Greek and Roman Sculpture Perform Strongly at Bonhams Antiquities Auction

. October 7, 2011 . 0 Comments

Greek and Roman sculpture performed strongly at Bonhams sale of Antiquities on October 5th in New Bond Street, London. Sculpture was one of the most powerful presences in the cities of both Greek and Roman cultures and was found in parks and squares, in temples and cemeteries and within many of the homes of the affluent too. This love affair with classical sculpture continues today as the Bonhams sale this week made clear in an auction that topped £1.4m.

Top item in the sale at £118,850, was Lot 96, a Greek marble bust of a goddess of the Hellenistic Period, circa 3rd Century B.C, possibly Aphrodite but more likely to be Artemis. She is depicted with her head inclined to the left, her oval face with sensitively carved features has her deep-set lidded eyes with the original inlaid marble eyes remaining.

An image of a household god, Lot 107, representing the Roman deity, Lar sold for £109,250. The bronze figure of the god shown dancing, dates to the 1st Century B.C./A.D.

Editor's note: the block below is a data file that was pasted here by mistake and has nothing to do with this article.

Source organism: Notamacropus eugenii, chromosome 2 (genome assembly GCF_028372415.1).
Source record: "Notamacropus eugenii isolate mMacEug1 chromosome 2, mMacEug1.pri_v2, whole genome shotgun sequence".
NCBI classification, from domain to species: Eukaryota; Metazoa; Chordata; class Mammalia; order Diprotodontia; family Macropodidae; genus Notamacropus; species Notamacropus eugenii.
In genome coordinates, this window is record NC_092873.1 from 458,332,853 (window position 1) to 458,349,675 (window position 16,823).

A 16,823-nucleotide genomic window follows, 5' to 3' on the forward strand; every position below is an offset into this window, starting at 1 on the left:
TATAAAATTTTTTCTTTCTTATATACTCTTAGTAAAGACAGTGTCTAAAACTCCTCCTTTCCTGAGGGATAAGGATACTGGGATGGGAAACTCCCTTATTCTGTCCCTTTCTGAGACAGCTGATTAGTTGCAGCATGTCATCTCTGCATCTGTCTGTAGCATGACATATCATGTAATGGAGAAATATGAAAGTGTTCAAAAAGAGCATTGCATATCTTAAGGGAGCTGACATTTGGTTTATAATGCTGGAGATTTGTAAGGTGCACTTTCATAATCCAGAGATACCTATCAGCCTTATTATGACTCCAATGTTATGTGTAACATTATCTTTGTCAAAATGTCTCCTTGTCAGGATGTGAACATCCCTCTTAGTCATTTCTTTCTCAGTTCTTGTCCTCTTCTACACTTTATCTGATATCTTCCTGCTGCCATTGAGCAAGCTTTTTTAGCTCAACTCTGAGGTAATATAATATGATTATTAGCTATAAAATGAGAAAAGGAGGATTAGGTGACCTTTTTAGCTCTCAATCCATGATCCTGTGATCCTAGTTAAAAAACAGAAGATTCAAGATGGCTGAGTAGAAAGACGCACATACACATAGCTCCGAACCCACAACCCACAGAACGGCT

The Lares were family gods, protectors of the house, and images of them were placed in household shrines or lararia. They are usually depicted with attributes of cornucopia or a rhyton in the raised hand, and a libation bowl such as a patera or phiale in the lowered hand. Drawing on Greek art and the traditions of Rome’s past, Augustus linked the cults of the Lares to that of the Genius of the Emperor between 12 and 7 B.C. and it is likely that this bronze dates to that period.

Lot 128, an attractive Roman portrait of an African youth in dark grey marble, sold for £106,850.

Another very strong Greek sculpture was that of a young girl holding a bird, which would have stood in a cemetery. Lot 283, dating from Circa 4th-3rd Century B.C. would have commemorated the buried child and stood on a grave. It sold for £54,050. Such poignant depictions of young girls shown holding a bird were popular in funerary and votive sculpture from Classical Greece.

Finally, Lot 95, a Roman marble head of a youth, Greek, circa 1st Century B.C./A.D sold for £30,000. It is a later copy of a type by one of the greatest of Greek sculptors, Polykleitos of Argos. The boy’s head is downcast and tilted to the left, his short hair clustered in curls over his head, with lidded eyes and slightly parted lips.

Category: Antiques

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